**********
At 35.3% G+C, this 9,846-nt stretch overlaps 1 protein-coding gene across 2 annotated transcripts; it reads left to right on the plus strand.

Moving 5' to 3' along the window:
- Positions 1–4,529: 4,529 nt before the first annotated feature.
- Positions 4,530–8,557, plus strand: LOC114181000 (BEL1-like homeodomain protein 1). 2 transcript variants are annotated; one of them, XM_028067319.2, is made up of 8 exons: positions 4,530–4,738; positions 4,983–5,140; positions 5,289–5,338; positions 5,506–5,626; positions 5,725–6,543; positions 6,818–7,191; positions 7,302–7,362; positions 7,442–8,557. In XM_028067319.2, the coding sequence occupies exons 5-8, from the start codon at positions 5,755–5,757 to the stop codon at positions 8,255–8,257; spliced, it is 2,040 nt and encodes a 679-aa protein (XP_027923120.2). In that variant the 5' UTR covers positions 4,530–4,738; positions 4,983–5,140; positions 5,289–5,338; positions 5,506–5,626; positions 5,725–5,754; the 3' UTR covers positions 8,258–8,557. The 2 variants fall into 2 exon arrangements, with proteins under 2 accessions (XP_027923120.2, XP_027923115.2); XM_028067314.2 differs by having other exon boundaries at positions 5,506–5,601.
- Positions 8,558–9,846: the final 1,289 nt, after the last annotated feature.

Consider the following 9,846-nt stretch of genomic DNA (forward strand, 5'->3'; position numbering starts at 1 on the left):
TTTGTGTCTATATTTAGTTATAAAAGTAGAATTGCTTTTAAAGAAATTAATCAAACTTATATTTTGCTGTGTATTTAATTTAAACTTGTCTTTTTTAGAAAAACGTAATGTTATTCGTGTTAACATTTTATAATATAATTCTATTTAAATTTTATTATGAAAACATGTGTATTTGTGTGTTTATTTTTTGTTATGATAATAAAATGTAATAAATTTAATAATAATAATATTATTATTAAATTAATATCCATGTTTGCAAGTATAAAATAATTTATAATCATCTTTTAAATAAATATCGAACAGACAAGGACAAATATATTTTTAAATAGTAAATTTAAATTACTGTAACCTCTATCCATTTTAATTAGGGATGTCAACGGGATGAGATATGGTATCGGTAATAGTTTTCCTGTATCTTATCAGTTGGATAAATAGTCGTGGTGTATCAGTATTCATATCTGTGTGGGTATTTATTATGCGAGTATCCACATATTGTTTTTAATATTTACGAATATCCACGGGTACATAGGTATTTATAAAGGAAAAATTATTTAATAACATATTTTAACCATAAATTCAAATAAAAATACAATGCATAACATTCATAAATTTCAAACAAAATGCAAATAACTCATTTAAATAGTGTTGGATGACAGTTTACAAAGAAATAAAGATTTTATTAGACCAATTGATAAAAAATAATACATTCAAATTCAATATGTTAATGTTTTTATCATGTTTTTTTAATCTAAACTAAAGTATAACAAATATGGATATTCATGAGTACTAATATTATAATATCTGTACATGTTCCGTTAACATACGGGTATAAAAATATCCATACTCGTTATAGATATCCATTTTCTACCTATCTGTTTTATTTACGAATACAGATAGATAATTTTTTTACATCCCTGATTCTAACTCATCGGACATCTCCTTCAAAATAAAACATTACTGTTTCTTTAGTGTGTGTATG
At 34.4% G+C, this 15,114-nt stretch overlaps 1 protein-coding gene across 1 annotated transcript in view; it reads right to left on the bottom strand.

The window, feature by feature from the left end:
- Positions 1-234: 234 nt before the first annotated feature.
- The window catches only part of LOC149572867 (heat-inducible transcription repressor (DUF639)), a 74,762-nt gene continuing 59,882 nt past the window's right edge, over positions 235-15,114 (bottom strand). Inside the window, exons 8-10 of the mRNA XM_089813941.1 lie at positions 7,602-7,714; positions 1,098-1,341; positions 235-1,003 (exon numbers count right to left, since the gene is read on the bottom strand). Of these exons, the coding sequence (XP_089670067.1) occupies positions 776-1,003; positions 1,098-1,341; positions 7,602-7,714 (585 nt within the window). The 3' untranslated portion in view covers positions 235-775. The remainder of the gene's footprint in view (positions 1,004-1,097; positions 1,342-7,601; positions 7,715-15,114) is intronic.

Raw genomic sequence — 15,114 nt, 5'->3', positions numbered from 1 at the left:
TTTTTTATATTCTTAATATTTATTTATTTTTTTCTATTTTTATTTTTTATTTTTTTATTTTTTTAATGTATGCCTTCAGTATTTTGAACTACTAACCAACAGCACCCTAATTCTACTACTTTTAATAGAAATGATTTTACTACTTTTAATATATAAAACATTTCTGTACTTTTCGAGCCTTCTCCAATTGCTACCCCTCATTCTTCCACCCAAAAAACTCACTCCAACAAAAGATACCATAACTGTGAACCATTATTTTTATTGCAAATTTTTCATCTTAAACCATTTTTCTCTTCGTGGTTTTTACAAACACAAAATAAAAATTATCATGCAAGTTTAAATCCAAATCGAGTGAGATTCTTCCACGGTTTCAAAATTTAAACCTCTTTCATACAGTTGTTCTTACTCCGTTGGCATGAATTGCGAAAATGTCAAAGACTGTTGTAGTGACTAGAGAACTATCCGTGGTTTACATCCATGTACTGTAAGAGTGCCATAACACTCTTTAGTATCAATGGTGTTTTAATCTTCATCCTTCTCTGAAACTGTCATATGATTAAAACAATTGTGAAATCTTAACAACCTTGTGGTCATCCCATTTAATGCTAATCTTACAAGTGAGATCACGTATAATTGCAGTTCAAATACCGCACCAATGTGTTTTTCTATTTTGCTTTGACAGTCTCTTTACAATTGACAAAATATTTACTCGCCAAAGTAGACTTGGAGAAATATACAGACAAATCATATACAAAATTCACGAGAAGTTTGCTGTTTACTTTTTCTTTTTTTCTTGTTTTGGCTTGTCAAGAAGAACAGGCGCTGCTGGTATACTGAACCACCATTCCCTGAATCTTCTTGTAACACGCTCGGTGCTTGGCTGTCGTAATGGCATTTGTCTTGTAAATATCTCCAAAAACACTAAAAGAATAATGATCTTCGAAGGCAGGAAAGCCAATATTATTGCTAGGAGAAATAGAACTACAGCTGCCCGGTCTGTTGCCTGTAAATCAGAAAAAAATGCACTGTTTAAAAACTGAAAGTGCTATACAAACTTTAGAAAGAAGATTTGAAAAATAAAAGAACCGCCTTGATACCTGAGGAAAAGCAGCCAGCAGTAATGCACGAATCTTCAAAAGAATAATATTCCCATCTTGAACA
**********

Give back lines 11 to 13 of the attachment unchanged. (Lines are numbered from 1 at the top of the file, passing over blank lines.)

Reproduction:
- The window catches only part of LOC149572867 (heat-inducible transcription repressor (DUF639)), a 74,762-nt gene continuing 59,882 nt past the window's right edge, over positions 235-15,114 (bottom strand). Inside the window, exons 8-10 of the mRNA XM_089813941.1 lie at positions 7,602-7,714; positions 1,098-1,341; positions 235-1,003 (exon numbers count right to left, since the gene is read on the bottom strand). Of these exons, the coding sequence (XP_089670067.1) occupies positions 776-1,003; positions 1,098-1,341; positions 7,602-7,714 (585 nt within the window). The 3' untranslated portion in view covers positions 235-775. The remainder of the gene's footprint in view (positions 1,004-1,097; positions 1,342-7,601; positions 7,715-15,114) is intronic.

Raw genomic sequence — 15,114 nt, 5'->3', positions numbered from 1 at the left:
TTTTTTATATTCTTAATATTTATTTATTTTTTTCTATTTTTATTTTTTATTTTTTTATTTTTTTAATGTATGCCTTCAGTATTTTGAACTACTAACCAACAGCACCCTAATTCTACTACTTTTAATAGAAATGATTTTACTACTTTTAATATATAAAACATTTCTGTACTTTTCGAGCCTTCTCCAATTGCTACCCCTCATTCTTCCACCCAAAAAACTCACTCCAACAAAAGATACCATAACTGTGAACCATTATTTTTATTGCAAATTTTTCATCTTAAACCATTTTTCTCTTCGTGGTTTTTACAAACACAAAATAAAAATTATCATGCAAGTTTAAATCCAAATCGAGTGAGATTCTTCCACGGTTTCAAAATTTAAACCTCTTTCATACAGTTGTTCTTACTCCGTTGGCATGAATTGCGAAAATGTCAAAGACTGTTGTAGTGACTAGAGAACTATCCGTGGTTTACATCCATGTACTGTAAGAGTGCCATAACACTCTTTAGTATCAATGGTGTTTTAATCTTCATCCTTCTCTGAAACTGTCATATGATTAAAACAATTGTGAAATCTTAACAACCTTGTGGTCATCCCATTTAATGCTAATCTTACAAGTGAGATCACGTATAATTGCAGTTCAAATACCGCACCAATGTGTTTTTCTATTTTGCTTTGACAGTCTCTTTACAATTGACAAAATATTTACTCGCCAAAGTAGACTTGGAGAAATATACAGACAAATCATATACAAAATTCACGAGAAGTTTGCTGTTTACTTTTTCTTTTTTTCTTGTTTTGGCTTGTCAAGAAGAACAGGCGCTGCTGGTATACTGAACCACCATTCCCTGAATCTTCTTGTAACACGCTCGGTGCTTGGCTGTCGTAATGGCATTTGTCTTGTAAATATCTCCAAAAACACTAAAAGAATAATGATCTTCGAAGGCAGGAAAGCCAATATTATTGCTAGGAGAAATAGAACTACAGCTGCCCGGTCTGTTGCCTGTAAATCAGAAAAAAATGCACTGTTTAAAAACTGAAAGTGCTATACAAACTTTAGAAAGAAGATTTGAAAAATAAAAGAACCGCCTTGATACCTGAGGAAAAGCAGCCAGCAGTAATGCACGAATCTTCAAAAGAATAATATTCCCATCTTGAACA